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Kelly Reinholdtsen advises both public and private companies on the design and operation of equity-based arrangements, including compliance with federal and state securities laws, Section 16 and Rule 144.

Not too many choices exist in the technical world of Form 4 reporting. But there is a choice to be made for reporting grants of stock-settled, time-based restricted stock units (RSUs). For Section 16 nerds like me, this is as thrilling as it gets.

These grants can be reported on a Form 4 in either

Unless you’re a diehard Section 16 fan, you might not realize that reporting securities as “indirectly owned through others” is not a binding admission of beneficial ownership. That can be a tough concept to grasp. It doesn’t seem real sometimes.

Although not common, there certainly are situations where the extent of an insider’s beneficial ownership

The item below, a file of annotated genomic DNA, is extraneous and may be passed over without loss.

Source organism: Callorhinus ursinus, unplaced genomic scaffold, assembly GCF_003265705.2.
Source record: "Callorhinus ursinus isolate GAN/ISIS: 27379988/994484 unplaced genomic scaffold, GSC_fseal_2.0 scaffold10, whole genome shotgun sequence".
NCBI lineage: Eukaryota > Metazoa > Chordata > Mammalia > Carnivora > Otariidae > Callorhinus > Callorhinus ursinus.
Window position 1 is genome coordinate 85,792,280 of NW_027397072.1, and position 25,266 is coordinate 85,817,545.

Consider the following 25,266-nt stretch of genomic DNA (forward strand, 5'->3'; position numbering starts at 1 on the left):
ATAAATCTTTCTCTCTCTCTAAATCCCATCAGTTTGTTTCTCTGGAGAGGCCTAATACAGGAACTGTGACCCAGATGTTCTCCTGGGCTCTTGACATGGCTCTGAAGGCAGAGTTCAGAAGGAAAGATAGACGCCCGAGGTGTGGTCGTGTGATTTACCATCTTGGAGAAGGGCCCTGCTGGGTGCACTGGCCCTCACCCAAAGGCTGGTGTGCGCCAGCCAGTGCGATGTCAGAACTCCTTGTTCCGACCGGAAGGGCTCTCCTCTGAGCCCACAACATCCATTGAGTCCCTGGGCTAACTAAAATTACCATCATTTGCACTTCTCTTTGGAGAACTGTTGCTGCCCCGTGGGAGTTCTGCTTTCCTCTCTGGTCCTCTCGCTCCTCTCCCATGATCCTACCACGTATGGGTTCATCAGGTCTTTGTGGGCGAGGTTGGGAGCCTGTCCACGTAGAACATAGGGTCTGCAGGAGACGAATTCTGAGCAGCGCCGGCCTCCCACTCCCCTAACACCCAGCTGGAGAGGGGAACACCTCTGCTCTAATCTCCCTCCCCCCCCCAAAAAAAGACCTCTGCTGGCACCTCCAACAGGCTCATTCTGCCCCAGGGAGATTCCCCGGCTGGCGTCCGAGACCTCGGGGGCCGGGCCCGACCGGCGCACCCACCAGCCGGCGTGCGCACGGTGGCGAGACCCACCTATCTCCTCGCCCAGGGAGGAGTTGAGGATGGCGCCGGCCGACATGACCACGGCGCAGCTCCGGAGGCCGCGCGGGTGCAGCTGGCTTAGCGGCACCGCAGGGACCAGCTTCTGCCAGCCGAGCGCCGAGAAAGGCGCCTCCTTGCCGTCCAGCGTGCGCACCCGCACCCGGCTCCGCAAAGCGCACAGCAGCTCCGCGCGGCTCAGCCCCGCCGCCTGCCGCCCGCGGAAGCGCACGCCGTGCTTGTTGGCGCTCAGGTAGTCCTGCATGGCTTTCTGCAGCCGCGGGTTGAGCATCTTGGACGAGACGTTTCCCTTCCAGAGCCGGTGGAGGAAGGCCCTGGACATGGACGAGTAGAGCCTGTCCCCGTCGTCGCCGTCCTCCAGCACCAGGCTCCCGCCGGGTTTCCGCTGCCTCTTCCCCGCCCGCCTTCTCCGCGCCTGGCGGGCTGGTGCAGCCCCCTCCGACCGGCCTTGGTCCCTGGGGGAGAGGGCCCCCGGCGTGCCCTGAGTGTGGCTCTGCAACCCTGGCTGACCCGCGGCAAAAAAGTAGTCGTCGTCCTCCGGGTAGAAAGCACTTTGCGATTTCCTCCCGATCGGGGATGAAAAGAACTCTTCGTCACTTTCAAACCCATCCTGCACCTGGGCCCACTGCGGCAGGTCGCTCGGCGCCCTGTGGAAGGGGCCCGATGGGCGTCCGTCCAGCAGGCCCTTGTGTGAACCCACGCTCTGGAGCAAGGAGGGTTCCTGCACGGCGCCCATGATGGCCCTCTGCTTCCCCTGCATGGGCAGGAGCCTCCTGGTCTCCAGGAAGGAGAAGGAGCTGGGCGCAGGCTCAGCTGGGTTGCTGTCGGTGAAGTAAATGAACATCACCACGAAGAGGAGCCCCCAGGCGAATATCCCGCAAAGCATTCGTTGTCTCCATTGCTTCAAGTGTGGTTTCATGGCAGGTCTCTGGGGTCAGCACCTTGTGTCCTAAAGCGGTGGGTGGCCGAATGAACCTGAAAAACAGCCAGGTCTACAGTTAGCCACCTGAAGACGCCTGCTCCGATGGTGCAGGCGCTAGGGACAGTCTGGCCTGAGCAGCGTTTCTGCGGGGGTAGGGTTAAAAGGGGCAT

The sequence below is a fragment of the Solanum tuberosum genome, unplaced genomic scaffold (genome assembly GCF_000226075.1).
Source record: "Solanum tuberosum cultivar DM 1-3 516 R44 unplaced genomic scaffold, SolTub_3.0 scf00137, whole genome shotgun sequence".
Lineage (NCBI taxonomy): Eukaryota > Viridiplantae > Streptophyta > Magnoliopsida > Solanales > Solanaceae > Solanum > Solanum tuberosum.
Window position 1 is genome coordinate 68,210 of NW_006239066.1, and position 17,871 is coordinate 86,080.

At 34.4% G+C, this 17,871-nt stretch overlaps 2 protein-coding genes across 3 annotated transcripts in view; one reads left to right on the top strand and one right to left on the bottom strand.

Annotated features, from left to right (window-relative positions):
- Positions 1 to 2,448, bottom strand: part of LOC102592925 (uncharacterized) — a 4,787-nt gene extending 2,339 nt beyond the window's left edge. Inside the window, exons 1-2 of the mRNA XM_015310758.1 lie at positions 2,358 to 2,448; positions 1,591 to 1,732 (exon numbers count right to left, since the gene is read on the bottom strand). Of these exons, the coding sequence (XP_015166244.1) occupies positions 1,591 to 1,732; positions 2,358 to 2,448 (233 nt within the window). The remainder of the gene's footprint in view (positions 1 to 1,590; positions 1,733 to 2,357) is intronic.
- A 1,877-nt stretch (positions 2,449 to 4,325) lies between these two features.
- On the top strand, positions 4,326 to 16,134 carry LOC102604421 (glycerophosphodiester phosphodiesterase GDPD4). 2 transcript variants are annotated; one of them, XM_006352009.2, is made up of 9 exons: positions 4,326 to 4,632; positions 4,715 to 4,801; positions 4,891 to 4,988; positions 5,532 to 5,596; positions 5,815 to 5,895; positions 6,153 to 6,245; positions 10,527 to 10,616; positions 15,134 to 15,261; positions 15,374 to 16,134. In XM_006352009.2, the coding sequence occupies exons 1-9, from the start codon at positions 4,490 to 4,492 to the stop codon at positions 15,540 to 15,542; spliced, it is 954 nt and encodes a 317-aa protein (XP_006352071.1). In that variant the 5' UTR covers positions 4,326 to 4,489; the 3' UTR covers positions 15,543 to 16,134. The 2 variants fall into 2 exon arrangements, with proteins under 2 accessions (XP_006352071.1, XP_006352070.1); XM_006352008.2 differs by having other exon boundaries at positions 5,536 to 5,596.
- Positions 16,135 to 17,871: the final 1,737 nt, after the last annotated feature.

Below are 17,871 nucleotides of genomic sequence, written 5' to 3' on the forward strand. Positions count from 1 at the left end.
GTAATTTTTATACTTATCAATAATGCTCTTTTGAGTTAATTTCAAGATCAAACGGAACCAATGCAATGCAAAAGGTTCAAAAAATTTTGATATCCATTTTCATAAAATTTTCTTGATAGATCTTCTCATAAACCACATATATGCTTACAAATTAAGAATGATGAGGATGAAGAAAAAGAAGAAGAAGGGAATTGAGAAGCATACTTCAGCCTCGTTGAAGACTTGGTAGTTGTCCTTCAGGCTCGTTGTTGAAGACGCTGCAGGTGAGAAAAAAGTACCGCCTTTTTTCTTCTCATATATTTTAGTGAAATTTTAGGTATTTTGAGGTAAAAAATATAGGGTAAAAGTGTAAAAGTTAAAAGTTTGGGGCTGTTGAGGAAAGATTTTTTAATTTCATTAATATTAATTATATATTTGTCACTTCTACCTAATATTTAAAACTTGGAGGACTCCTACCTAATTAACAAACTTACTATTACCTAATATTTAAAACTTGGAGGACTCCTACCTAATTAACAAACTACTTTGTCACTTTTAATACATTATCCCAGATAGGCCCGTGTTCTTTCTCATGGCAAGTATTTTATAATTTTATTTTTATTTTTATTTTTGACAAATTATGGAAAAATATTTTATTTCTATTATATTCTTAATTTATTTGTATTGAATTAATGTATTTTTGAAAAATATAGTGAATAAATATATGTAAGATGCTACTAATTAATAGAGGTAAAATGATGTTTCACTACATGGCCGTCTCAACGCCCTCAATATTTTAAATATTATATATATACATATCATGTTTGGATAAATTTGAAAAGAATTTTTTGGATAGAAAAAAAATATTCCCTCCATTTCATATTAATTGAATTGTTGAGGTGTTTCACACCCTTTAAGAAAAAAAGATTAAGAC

I’m into footnotes for Section 16 reports. They help provide clarity and eliminate confusion. They help companies look like they’re not hiding the ball. And allow shareholders to understand details of a transaction that might not be evident just from the disclosures in the tables.

A good example is using footnotes liberally to denote that an insider’s transaction occurred pursuant to a Rule 10b5-1 plan. An insider’s reputation can take a big hit if a reporter “unearths” a trade that makes it seem like the insider exercised discretion at a time they knew something nonpublic.
Continue Reading Yeah, I’ve Got a Footnote Philosophy for Form 4s

SEC Chair Gary Gensler gave a speech yesterday in which he talked about his request to the Staff that they make recommendations to the Commissioners regarding “freshening up” Rule 10b5-1. Gensler enumerated several “loopholes” in current Rule 10b5-1: no required cooling-off period before trades can be made under plans; no limitations on cancelling 10b5-1 plans